Second, photos should be tested in front of many audiences to ensure broad utility for elicitation. People are surprising! And third, the set of photos you use should give people maximally diverse choices. Even with testing, no one picture can speak to all people, so if you increase the diversity of the prompts you increase the diversity of the responses.

I agree with your criticism of magazine-advertisement methods: advertisements are not the best pictures to choose among because they all have an agenda which is difficult to separate from the topic they represent. (And hidden-in-plain-view messages are the bread and butter of advertising.)

I've looked at the Dialoogle pictures and they seem to score well on all three of these issues. The images are mainly metaphorical and compelling; they seem well chosen (and may have been tested, I can't tell); and the picture sets are diverse. The VisualsSpeak set seems also good, though it seems a little less aware of its hidden messages from what I've seen. For Picture Your Legacy I can't see the pictures so I can't tell.

Of course, the best story-eliciting pictures are those tailored to the needs of the project's context and group of interest. I've been part of projects where stories were elicited with cartoon drawings that emerged through the cooperation of people in the group of interest working with a cartoonist in a facilitated sensemaking workshop. This more intense style of image-based story elicitation works wonders for diverse, authentic and productive response; but it also entails a larger project scope and is inappropriate for small-scale efforts. A well-chosen set of stock images fits well when needs (and budgets) are smaller.

All great ideas and enjoyed the post.


Posted by Thaler  |   July 06, 2010 at 07:43 PM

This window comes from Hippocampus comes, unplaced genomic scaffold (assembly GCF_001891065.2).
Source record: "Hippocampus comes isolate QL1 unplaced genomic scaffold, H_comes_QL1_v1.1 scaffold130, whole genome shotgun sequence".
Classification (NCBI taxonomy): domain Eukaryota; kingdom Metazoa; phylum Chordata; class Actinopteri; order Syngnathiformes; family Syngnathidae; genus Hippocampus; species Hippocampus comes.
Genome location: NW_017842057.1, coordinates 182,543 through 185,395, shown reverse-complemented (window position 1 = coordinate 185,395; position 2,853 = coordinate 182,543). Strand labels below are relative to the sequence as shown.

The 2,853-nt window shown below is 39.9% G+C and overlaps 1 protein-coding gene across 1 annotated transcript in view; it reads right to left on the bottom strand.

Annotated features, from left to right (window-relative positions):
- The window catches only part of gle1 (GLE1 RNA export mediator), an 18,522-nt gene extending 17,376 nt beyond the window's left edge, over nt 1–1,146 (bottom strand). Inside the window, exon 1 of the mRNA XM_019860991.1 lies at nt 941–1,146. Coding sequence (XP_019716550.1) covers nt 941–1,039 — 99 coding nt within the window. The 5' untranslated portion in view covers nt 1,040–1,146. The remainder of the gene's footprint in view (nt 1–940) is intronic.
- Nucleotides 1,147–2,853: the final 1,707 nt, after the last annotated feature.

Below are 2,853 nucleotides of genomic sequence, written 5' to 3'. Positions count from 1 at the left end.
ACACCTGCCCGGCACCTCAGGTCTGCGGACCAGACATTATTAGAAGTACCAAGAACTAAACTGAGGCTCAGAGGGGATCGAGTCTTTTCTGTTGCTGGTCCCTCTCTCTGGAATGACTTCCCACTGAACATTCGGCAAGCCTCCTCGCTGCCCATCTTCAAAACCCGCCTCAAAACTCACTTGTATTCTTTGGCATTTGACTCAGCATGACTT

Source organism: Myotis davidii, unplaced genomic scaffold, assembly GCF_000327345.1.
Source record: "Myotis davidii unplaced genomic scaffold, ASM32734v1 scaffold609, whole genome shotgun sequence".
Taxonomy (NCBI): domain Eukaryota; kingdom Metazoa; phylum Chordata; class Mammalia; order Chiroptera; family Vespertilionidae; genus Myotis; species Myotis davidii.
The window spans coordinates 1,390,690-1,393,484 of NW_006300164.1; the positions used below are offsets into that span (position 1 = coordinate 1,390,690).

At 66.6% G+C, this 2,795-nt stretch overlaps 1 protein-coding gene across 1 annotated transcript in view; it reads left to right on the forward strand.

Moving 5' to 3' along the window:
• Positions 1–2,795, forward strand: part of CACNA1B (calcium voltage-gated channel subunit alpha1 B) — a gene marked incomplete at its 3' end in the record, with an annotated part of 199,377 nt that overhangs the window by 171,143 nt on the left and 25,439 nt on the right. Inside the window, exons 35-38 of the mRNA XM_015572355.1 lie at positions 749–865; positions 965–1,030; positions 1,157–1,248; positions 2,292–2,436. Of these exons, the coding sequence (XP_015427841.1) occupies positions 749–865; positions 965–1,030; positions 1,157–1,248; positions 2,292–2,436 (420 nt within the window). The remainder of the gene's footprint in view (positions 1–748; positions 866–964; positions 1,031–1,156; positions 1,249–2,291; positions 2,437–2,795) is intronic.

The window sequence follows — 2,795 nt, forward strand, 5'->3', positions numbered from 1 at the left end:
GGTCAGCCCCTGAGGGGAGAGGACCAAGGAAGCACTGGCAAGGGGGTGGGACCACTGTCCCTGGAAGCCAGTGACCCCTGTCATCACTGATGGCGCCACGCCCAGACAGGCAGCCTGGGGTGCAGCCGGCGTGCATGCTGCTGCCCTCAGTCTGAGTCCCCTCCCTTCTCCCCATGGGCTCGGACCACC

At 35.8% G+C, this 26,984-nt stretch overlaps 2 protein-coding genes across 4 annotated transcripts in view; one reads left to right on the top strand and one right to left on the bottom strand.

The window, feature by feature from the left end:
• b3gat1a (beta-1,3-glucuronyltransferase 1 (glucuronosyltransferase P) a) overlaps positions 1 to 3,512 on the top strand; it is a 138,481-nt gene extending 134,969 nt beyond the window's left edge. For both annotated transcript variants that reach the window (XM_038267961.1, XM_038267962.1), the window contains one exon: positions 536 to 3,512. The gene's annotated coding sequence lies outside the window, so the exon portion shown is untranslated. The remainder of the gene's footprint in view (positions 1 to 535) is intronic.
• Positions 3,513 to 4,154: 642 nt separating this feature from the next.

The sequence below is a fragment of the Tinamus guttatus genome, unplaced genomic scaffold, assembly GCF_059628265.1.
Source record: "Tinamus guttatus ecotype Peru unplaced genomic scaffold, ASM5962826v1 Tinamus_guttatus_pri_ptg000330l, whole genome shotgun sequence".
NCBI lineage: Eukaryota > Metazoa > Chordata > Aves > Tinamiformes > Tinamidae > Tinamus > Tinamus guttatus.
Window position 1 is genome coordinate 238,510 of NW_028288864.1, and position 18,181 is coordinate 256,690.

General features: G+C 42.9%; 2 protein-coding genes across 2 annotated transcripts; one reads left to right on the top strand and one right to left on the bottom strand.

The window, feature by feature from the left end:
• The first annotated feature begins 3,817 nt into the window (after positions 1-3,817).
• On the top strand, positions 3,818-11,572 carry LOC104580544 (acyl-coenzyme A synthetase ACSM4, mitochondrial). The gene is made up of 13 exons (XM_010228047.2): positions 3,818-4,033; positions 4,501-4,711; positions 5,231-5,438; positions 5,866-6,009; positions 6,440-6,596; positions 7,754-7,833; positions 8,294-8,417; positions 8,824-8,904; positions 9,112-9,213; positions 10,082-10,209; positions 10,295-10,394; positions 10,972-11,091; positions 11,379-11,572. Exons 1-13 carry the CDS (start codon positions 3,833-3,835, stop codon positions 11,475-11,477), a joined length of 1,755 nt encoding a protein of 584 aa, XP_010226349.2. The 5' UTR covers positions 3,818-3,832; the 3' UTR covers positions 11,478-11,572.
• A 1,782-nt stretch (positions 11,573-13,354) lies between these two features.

Thank you, Limor!

Posted by Thaler  |   July 06, 2010 at 07:44 PM

Nancy, thank you for your comments, and the link to Visuals Speak.

Posted by Thaler  |   July 06, 2010 at 07:46 PM

Thank you for commenting, and nice to know of a fundraising consultancy that is using a similar tool with success.

Posted by Thaler  |   July 06, 2010 at 07:58 PM

Cynthia, thank you so much for commenting and sharing your experience and insight. I especially appreciate your definition of and advice to use metaphorical pictures. The Picture Your Legacy iphone app is now available at no cost, if you want to look at the photos that way. Picture Your Legacy is tailored to 21/64's promotion of multi-generational philanthropy: they contain a great number of metaphorical images, and also images specific to potential giving areas, such as education, advocacy, health care, and Jewish issues.
Thank you again for commenting, Cynthia. I always welcome learning from you.

Posted by Howard Adam Levy  |   August 31, 2010 at 09:22 AM

Great post Thaler. This sounds like a wonderful and very useful tool. At a leadership retreat that I went on, we were given cards with images to tell a story about the nature of the attendees at the event, and it was an effective exercise. It is interesting how images can open people up. I am interviewing designers now and I ask them how they start to formulate concepts - some start with visuals and some with words. So it it interesting to see people's acclimation.

Posted by Thaler  |   August 31, 2010 at 02:38 PM

Thank you, Howard!